According to J Street, the key to peace lies in a two-state solution; J Street works to achieve this solution through the educational activities and speakers it hosts on-campus and the annual weekend conference it attends off-campus. Samuels hopes that the culmination of J Street U Princeton’s efforts on campus will dispel the “misconception that any solution to the current conflict must be solely pro-Israel or pro-Palestine” and fulfill for everyone their “right to a dignified life.”
Women’s Political Caucus: Established last year, the Princeton Women’s Political Caucus encourages the empowerment of women to leadership roles both on-campus and in the public sphere. Among WPC’s upcoming events is its newly created speaker series, entitled “Paths to Political Office;” this series is designed to provide WPC members with strong role models by inviting female leaders to campus to speak about their various experiences with political leadership.
Though WPC is still working to overcome the challenges that being a new organization on campus presents, President Jenny El-Fakir ’18 hopes that this year’s election will help open up new discussions about the implications for women in politics, especially regarding female representation and the “empowerment of women leaders to the forefront.” One of the primary goals of expanding WPC’s presence on campus, she adds, is to help “bring the female voice into Princeton political life.”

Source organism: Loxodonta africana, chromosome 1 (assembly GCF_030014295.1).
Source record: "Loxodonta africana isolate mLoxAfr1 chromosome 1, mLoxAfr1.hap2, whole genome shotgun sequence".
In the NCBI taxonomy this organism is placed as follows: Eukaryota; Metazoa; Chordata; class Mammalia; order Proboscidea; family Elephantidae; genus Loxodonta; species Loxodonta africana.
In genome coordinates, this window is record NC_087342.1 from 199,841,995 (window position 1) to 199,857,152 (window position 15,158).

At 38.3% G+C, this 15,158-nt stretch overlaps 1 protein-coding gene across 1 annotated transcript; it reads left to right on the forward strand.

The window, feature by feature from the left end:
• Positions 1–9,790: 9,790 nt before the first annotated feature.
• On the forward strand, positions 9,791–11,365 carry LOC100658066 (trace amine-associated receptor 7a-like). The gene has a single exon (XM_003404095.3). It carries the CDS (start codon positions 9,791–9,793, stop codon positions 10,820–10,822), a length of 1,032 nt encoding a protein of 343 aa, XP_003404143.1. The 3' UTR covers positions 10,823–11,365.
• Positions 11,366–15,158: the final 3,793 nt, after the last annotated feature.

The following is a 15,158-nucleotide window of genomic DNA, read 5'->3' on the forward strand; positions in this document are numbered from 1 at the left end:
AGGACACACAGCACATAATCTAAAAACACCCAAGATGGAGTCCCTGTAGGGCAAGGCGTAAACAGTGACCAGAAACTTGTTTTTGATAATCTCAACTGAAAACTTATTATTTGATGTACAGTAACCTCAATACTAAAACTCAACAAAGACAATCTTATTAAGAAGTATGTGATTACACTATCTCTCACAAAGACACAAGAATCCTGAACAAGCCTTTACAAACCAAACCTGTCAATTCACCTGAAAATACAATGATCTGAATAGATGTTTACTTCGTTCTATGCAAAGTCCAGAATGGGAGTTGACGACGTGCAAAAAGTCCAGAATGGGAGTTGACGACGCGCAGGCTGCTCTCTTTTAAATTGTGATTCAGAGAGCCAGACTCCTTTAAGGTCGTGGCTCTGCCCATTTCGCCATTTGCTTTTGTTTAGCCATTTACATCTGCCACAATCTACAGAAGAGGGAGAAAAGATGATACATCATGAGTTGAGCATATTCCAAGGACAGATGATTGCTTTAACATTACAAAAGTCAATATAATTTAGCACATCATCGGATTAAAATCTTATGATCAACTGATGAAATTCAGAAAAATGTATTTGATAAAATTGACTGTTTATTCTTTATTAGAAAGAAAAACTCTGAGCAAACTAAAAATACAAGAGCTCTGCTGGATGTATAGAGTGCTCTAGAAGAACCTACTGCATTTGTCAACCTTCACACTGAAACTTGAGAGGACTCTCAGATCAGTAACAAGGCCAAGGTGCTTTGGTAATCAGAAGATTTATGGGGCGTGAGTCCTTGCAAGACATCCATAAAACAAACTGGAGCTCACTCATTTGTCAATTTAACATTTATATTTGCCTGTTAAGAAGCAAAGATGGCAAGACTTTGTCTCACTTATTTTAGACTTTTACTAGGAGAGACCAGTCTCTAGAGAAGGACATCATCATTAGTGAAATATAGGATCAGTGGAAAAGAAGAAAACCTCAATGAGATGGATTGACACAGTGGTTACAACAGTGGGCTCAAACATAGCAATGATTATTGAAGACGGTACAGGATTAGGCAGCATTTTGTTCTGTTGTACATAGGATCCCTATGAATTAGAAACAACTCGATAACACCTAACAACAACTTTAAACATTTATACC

Princeton Equality Project: Yet another activist group on campus, the Princeton Equality Project (PEP) was founded in 2010 to bring focus to LGBTQIA issues. PEP’s work centers around social and political advocacy: PEP members engage in weekly discussions, workshops, and a variety of student-led projects. Current PEP projects include the Gender-Neutral Housing Initiative, which advocates the expansion of gender-neutral housing options on-campus; the LGBT Faith Project, which explores the experiences of LGBT students within various campus religious groups; and the LGBT Youth Homelessness Project, which raises awareness about and helps local organizations reduce homelessness among at-risk LGBT youth. Through these projects and the dialogues they have begun, the group hopes that their efforts will help bring about “full LGBT equality.”
Society (by Cathleen Kong)
The Princeton Muse: Think of a restaurant menu. But now, in place tasty dishes, there is a list of juicy conversation topics. Inspired by the Oxford Muse Society, the Princeton Muse Society provides opportunities for strangers to interact, connect, and make meaningful conversation. Pairs are seated and given a menu of questions that are thought-provoking and interesting, leaning away from superficial small-talk and delving into deeper issues, so people can reveal more about themselves.